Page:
What makes a good reader? First, you have to know how to read the words on a page and understand them—but there's a higher-level step to reading comprehension. You have to tie together the words over time, maintaining their order and meaning in your memory, so that you can understand phrases, sentences, paragraphs and extended texts.
Northwestern University researchers were interested in exploring the brain activity underlying this higher-level integration step. Through the use of an EEG to measure brainwaves, they were able to predict reading comprehension with almost 90 percent accuracy based on the brain activity differences between ordered and scrambled story texts.
Participants read two versions of a long text presented one word at a time on a computer monitor. One version was in the original order of the story, the other version was in a scrambled order. In each case, participants read the words in order to perform a word-finding task. However, only in the ordered version of the story were they also asked to comprehend the story in preparation for a comprehension test.
The researchers figured that for people who read each word in the ordered version of the story and tried to tie the words together to form a story but didn't comprehend the story well, their brain activity would not differ much between the two versions of the story. Good comprehenders, on the other hand, should show distinctly different brain activity when they were successfully tying together and remembering the story in the ordered version versus when the words were scrambled.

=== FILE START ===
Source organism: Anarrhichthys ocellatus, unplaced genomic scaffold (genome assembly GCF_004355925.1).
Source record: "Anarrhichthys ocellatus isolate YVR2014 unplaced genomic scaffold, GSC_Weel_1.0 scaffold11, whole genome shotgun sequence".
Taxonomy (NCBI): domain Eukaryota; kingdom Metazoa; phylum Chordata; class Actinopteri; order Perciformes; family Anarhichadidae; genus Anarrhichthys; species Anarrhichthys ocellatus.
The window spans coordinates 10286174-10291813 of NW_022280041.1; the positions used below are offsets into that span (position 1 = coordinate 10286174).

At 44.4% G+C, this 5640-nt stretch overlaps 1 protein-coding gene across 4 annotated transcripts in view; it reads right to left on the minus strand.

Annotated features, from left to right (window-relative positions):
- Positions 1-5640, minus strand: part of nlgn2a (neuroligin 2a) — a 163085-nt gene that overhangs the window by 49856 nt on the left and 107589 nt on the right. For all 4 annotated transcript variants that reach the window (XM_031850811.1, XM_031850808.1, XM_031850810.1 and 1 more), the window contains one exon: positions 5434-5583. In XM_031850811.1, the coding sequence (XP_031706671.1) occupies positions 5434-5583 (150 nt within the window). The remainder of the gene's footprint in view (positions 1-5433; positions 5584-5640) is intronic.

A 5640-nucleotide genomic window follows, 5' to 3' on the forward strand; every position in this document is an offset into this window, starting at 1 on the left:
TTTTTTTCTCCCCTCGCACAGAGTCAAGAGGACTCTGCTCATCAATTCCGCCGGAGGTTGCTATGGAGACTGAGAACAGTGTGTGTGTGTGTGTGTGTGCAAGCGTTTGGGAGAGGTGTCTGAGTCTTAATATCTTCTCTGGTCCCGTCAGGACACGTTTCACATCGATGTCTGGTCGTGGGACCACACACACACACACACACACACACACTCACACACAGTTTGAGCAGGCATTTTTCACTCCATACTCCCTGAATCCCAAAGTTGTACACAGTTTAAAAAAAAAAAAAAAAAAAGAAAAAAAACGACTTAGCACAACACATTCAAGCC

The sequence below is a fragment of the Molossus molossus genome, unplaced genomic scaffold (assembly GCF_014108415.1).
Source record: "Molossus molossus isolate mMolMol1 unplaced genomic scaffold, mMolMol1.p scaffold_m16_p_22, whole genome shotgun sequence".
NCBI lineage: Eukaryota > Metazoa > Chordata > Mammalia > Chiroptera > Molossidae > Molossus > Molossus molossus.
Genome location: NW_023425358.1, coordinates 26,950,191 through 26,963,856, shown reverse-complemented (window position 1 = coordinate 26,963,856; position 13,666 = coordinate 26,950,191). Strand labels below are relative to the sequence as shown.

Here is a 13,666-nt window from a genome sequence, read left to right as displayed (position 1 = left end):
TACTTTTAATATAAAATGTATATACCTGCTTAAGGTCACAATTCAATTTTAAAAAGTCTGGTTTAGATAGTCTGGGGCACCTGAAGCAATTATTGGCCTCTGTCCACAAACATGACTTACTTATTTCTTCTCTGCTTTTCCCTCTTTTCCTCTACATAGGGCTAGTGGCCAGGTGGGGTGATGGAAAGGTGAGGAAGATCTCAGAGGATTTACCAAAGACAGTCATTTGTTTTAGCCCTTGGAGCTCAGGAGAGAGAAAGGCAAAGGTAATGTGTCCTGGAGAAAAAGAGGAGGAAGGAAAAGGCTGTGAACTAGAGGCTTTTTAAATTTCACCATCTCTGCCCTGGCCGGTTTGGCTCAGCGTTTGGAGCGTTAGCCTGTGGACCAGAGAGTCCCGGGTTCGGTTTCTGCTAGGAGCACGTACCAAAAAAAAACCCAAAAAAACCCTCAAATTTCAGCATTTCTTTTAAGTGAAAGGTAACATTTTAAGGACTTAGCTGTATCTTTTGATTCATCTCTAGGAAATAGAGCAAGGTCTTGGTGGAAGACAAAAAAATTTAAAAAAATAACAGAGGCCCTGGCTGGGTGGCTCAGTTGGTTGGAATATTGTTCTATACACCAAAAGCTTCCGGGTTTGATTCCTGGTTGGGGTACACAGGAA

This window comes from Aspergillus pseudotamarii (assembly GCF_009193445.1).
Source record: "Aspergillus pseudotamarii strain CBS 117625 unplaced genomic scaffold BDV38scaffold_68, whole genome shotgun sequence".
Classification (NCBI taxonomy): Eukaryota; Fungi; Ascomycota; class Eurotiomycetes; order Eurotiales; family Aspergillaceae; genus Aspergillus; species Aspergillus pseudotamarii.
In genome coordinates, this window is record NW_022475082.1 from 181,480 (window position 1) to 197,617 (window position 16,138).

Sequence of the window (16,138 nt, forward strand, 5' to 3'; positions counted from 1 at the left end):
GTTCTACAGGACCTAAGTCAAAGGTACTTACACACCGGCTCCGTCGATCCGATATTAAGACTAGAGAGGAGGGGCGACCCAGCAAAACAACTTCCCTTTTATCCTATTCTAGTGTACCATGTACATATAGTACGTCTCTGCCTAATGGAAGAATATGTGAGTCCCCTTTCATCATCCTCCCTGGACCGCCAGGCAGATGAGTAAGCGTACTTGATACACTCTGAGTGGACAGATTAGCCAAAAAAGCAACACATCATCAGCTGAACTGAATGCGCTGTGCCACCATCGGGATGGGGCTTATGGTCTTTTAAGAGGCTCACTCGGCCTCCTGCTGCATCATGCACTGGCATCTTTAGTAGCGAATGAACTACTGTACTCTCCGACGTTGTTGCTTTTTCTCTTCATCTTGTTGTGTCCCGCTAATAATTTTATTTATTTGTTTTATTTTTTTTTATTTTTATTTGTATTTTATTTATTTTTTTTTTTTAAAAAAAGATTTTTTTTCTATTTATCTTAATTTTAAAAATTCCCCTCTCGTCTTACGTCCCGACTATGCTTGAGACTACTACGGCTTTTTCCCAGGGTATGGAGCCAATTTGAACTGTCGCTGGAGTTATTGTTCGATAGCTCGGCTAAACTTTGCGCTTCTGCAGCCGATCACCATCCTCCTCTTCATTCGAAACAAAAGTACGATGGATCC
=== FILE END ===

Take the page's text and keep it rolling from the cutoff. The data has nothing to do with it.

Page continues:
"We used a computational algorithm called a random-forest ensemble to identify neural activity that differentiated good from poor reading comprehenders. This activity was focused at EEG electrodes toward the front of the head," said Julia Mossbridge, lead author of the study and research associate in psychology at Northwestern.
Previous research in this area has examined the brain activity surrounding comprehension of sentences and short passages. Consequently, the most significant finding of the study, Mossbridge said, is that she and her colleagues have developed a method, using longer texts, to get to the integration process in reading comprehension.
"Individuals with reading comprehension deficits in the absence of other reading deficits are almost surely lacking in this higher-level integration skill of tying the words together and maintaining the integrated meaning over time," Mossbridge said. "We hope that our novel paradigm and the result showing the neural activity for differentiating good from poor comprehenders could potentially be used to help diagnose and eventually treat reading disorders."
In addition to Mossbridge, co-authors include Marcia Grabowecky, Ken A. Paller and Satoru Suzuki of Northwestern. The article "Neural activity tied to reading predicts individual differences in extended-text comprehension" will appear in Frontiers in Human Neuroscience.
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